CNR Rao, Linus Pauling research professor and honorary president of the Jawaharlal Nehru Center for Advanced Scientific Research and immediate past president of TWAS, the academy of sciences for the developing world, has been named the winner of the 2011 Ernesto Illy Trieste Science Prize.
The prize, which is designed to give international recognition and visibility to eminent scientists in the developing world, is sponsored by the world-renowned coffee maker, illycaffè, supported by the Ernesto Illy Foundation and administered by TWAS. It carries a USD100,000 cash award. This year’s award was given in the field of materials science.
Over a distinguished career that spans more than five decades, Rao has left his mark on scientific research, education, administration and policy, both in his home country of India and throughout the world.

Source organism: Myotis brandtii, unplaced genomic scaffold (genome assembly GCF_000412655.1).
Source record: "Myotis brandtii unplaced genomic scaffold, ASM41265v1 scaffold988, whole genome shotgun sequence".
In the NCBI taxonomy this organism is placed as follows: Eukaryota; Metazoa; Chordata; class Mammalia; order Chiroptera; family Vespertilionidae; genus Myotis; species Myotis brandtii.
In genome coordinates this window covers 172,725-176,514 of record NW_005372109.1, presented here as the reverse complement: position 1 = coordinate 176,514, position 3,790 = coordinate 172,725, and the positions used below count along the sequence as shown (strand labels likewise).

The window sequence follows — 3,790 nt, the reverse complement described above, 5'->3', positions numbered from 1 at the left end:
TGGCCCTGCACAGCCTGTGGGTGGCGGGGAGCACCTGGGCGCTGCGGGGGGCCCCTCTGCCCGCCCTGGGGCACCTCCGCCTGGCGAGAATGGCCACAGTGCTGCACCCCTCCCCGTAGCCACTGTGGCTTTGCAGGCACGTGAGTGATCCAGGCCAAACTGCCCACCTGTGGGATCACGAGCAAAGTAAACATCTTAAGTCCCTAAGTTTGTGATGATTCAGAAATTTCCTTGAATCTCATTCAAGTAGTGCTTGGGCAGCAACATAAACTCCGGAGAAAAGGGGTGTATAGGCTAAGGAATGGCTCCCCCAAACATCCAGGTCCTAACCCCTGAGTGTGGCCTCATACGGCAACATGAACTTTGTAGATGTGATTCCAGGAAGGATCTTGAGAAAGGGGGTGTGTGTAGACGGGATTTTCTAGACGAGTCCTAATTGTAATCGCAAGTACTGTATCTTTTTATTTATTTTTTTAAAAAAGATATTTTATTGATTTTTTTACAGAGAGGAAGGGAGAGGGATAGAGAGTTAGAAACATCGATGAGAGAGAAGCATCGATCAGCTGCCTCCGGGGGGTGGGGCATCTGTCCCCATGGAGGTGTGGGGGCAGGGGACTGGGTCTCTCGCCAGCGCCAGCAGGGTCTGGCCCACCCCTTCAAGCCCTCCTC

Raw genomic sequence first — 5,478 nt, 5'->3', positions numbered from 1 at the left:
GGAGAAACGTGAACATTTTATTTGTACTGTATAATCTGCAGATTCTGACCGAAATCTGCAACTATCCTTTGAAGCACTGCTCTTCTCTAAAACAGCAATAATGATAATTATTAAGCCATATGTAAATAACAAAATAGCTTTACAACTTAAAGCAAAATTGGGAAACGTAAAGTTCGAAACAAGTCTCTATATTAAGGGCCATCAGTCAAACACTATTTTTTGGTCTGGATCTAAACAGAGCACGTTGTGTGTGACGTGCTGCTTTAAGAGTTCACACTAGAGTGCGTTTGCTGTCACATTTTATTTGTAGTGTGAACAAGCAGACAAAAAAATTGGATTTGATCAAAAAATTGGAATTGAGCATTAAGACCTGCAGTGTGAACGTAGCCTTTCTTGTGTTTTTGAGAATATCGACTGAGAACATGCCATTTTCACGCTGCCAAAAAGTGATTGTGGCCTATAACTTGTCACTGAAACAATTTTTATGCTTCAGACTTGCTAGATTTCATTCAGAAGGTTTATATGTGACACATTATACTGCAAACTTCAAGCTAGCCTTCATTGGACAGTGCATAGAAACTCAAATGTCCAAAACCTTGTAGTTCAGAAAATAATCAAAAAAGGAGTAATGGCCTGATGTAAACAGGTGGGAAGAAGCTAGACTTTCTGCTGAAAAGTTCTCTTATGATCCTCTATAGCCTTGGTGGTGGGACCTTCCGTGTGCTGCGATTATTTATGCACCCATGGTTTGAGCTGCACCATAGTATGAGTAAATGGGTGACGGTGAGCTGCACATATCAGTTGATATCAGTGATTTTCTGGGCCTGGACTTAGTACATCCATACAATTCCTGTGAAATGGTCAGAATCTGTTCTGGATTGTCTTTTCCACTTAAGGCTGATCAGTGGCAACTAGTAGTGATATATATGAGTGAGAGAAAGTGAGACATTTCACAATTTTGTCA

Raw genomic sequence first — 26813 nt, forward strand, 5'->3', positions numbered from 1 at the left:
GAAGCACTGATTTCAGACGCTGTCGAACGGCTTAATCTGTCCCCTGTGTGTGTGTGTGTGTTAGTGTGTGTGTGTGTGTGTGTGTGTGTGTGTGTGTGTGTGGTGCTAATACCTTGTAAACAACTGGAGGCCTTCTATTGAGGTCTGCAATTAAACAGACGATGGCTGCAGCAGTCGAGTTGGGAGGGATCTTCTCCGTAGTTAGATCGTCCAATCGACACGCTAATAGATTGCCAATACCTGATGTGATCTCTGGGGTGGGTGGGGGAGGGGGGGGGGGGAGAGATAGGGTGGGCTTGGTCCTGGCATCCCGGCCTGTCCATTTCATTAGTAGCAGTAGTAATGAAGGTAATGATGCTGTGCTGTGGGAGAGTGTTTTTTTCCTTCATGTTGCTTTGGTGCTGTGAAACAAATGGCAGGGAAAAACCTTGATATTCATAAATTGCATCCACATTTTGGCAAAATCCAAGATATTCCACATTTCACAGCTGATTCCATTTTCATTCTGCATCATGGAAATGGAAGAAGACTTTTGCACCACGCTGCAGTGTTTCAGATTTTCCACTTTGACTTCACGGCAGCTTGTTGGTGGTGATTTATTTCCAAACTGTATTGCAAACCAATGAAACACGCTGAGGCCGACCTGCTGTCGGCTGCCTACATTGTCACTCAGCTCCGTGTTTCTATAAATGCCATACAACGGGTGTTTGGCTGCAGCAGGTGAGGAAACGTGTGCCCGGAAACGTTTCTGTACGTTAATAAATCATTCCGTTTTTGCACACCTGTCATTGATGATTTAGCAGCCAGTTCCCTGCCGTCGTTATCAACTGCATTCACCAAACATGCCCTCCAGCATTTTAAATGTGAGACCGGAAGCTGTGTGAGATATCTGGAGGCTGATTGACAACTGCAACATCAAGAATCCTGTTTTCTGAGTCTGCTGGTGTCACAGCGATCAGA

Rao’s broad-ranging research, focusing on the characterization, synthesis and design of new materials, has enabled him to become one of the world’s most respected scientists. Meanwhile, his passionate life-long commitment to strengthening scientific research and education in India has made him a revered and influential figure in his home country.
In the 1950s, Rao was one of a small group of pioneering scientists who propelled the emerging field of solid state chemistry to the forefront of global science. He is particularly noted for his research on metal oxides, nanomaterials and graphene.